What’s In Store: Chef for a Day

Early on a Wednesday evening at the Fretz Corporation’s Northeast Philadelphia headquarters, cheese and crackers are set out on platters and waiters circulate with trays of hors d’oeuvres. The scene could easily be mistaken for an office cocktail party except for the bright overhead lights, the multitude of kitchen appliances and the lack of mingling. Couples stick together and gawk at monstrous Sub-Zero refrigerators and deluxe ranges sporting 16,000 BTU burners. Soon they’ll head upstairs for a two-hour demonstration — including a five-course meal cooked on Wolf ranges and in Wolf ovens — that Fretz, a distributor of Sub-Zero, Wolf and Asko in the mid-Atlantic region, hosts each month.

Once everyone’s followed the scent of a roasting turkey up the stairs and into the Fretz Kitchen, the lights dim, and district sales manager Jack Betzal starts talking about how professional equipment differs from home equipment. Two chefs in white jackets with “Everly Catering” patches (Bensalem-based Everly is the in-house caterer for Fretz) throw onions on a griddle, and they sizzle in close-up on two flat-screen TVs on either side of the kitchen.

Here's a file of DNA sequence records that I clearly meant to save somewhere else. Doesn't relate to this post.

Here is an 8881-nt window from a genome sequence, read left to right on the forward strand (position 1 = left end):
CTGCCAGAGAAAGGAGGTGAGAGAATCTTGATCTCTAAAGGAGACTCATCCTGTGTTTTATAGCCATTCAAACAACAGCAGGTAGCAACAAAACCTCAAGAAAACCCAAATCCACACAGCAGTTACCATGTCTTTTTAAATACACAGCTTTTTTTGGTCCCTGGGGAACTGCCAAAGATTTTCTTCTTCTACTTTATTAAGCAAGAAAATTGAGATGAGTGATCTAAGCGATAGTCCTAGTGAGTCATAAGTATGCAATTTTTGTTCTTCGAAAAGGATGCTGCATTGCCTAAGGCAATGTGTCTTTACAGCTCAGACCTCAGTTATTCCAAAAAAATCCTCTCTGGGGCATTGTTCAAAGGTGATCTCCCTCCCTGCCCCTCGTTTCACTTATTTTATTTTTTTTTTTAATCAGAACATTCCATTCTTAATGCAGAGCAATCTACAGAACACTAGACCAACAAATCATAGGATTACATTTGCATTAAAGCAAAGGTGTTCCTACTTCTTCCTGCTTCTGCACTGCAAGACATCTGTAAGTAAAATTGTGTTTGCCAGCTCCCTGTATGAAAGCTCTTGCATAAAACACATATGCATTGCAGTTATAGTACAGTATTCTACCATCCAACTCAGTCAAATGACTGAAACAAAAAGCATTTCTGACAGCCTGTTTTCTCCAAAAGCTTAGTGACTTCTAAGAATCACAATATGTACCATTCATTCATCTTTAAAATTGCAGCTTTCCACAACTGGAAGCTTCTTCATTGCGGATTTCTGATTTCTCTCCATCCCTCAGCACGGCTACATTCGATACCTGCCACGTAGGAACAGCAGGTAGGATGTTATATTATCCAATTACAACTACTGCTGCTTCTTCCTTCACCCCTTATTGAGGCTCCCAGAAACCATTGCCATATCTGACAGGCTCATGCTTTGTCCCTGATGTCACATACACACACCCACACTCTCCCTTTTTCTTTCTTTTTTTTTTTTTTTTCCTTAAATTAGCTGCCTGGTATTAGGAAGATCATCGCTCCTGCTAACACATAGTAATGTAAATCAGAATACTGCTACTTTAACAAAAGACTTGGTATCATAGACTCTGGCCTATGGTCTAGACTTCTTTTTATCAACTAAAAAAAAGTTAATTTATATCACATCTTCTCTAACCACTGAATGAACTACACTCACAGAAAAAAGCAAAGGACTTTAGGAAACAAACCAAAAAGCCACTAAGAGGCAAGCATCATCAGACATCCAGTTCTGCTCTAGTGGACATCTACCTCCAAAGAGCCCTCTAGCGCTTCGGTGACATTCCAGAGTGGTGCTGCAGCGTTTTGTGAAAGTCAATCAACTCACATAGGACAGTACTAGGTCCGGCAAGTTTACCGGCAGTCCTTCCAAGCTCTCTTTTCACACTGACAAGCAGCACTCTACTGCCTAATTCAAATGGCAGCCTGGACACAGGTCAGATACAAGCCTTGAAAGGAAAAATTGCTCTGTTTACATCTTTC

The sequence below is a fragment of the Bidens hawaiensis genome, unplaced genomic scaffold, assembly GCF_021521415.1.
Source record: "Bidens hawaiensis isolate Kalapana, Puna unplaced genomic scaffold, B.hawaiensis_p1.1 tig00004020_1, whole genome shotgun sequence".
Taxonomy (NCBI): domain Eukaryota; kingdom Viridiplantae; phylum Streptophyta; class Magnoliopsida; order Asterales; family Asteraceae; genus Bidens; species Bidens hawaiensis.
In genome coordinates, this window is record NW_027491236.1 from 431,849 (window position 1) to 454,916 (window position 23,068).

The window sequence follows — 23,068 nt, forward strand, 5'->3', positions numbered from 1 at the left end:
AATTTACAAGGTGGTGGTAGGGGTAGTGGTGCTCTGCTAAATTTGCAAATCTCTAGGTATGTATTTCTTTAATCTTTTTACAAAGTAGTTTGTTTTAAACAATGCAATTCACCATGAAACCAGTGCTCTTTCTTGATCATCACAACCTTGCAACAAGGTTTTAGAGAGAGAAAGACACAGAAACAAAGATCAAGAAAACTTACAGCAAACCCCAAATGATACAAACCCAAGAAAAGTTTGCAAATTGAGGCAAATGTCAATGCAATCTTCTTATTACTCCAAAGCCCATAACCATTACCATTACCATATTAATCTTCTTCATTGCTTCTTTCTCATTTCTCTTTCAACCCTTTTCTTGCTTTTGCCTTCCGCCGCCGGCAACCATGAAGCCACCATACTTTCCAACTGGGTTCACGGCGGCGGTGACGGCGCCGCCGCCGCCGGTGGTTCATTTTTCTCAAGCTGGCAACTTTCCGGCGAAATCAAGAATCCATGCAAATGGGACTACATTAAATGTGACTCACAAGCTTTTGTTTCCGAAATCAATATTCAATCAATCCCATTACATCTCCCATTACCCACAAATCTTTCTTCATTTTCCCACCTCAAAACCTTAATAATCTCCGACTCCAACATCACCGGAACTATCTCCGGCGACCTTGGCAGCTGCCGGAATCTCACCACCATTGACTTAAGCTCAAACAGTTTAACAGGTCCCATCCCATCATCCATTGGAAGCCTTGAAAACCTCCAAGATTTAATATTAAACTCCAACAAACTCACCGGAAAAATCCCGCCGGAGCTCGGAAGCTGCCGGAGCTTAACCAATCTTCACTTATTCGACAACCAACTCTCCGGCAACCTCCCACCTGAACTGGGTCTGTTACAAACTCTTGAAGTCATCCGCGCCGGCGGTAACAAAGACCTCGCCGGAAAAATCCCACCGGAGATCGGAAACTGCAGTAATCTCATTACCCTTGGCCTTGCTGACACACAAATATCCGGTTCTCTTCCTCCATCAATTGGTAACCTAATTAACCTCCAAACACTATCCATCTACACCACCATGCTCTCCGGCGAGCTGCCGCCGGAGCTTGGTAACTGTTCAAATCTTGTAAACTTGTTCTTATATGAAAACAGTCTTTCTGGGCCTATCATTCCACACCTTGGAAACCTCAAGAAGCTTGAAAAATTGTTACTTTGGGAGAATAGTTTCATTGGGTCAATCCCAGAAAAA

The busy chefs and their assistants continue to prepare, plate and serve for the next hour and a half as Betzal and two more Fretz reps explain the importance of ventilation, the difference between gas and electric ranges, and the highlights of their ranges, ovens, refrigerators and dishwashers. The food lulls the crowd and provides object lessons. The first course, braised shrimp scampi, is heated in the same oven as the dinner rolls. “Do the rolls taste like shrimp? Do they taste like garlic?” asks Betzal. “There’s no
transference in there.”

Why does Fretz go to the trouble? “People go out and test-drive cars,” says Tom Dolan, president of the Fretz Corporation. “These are expensive appliances — it’s much more comforting when you understand what you’re buying and when you’ve seen what it can do.”